Free breakfast idea to improve grades for Suffolk school pupils
PUBLISHED: 08:55 09 January 2013 | UPDATED: 08:57 09 January 2013
SUFFOLK could introduce free breakfasts for primary school pupils in a bid to improve attainment levels.
Education chiefs are monitoring a pilot scheme in Blackpool in which 12,000 schoolchildren have been given free meals to start the day.
Graham Newman, cabinet member for education at Suffolk County Council, said the scheme could form part of the Raising the Bar initiative.
The push aims to raise attainment, better identify what skills Suffolk firms need and adapt teaching accordingly.
Figures released last month revealed Suffolk is now ranked the third worst-performing authority in the country when it comes to primary education.
Mr Newman said: “I need to look at Blackpool and look at the results and see where we can go with it.
“But it could be part of the Raising the Bar initiative. Everyone is up for trying out and testing new things. Clearly some new things have to be looked at.
“We have to see what results Blackpool have got – if it’s good we should look at how we can facilitate it.”
Simon Blackburn, leader of Blackpool Council, said: “We’ve got some specific circumstances – a third of our families are below the poverty line and there is long-standing anecdotal evidence about children coming in so hungry they just sit and wait for the lunch bell to go.
“As times get tougher in terms of the recession we felt now was the time to act. It’s a three-month pilot project but I hope it goes well beyond that.”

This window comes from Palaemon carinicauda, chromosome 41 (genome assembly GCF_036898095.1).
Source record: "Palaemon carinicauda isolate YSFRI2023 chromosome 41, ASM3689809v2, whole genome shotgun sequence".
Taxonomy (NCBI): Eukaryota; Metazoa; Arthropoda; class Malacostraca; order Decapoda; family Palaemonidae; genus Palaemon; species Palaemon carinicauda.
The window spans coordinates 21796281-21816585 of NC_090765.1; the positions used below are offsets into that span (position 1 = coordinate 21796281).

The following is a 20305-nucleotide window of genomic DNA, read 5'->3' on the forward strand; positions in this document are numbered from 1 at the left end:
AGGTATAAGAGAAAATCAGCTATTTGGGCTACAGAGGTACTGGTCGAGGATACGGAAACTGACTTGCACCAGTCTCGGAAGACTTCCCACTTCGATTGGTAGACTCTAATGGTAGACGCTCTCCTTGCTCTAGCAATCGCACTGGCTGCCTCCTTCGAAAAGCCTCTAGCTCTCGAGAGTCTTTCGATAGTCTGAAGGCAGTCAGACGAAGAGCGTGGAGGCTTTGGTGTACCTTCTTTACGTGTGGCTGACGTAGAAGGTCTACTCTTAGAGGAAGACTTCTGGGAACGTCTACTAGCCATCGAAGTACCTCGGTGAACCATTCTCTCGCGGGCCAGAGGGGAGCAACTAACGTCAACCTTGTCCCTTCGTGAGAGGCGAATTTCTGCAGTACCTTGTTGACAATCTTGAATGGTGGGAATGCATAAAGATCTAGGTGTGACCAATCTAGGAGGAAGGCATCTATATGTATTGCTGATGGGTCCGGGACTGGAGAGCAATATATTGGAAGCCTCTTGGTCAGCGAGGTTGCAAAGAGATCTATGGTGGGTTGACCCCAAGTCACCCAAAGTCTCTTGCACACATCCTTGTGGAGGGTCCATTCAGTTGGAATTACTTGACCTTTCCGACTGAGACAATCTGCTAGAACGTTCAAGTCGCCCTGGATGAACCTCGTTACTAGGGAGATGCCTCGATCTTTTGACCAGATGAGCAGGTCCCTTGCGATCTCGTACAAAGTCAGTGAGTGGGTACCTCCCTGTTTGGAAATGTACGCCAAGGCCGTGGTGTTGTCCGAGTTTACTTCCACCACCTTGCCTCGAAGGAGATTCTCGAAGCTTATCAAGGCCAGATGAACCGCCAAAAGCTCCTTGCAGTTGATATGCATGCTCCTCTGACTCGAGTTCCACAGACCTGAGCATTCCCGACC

Magic Breakfast, a charity that provides free food to 6,000 schoolchildren a day, says 93pc of teachers reported breakfast clubs have led to better concentration in class.
Schools are given a “pupil premium” by the Government for the most disadvantaged children but it is up to headteachers whether or not that funding is spent on breakfast clubs.
Suffolk-based Chris Harrison, former president of the National Association of Head Teachers, said: “Suffolk is focusing very heavily on raising the level of attainment, particularly with primary-age children.
“Schools will always want to, as far as possible, create a level playing field so learning can take place. If children arrive hungry they are not ready and fit to learn.”
Graham White, Suffolk secretary of the NUT, said: “I’m not jumping up and down [about this initiative] but I’m not condemning it either.
“But Suffolk should look at it as a principle, talk to individual teachers and see what they think and see whether that money is better spent on resources or breakfast clubs.”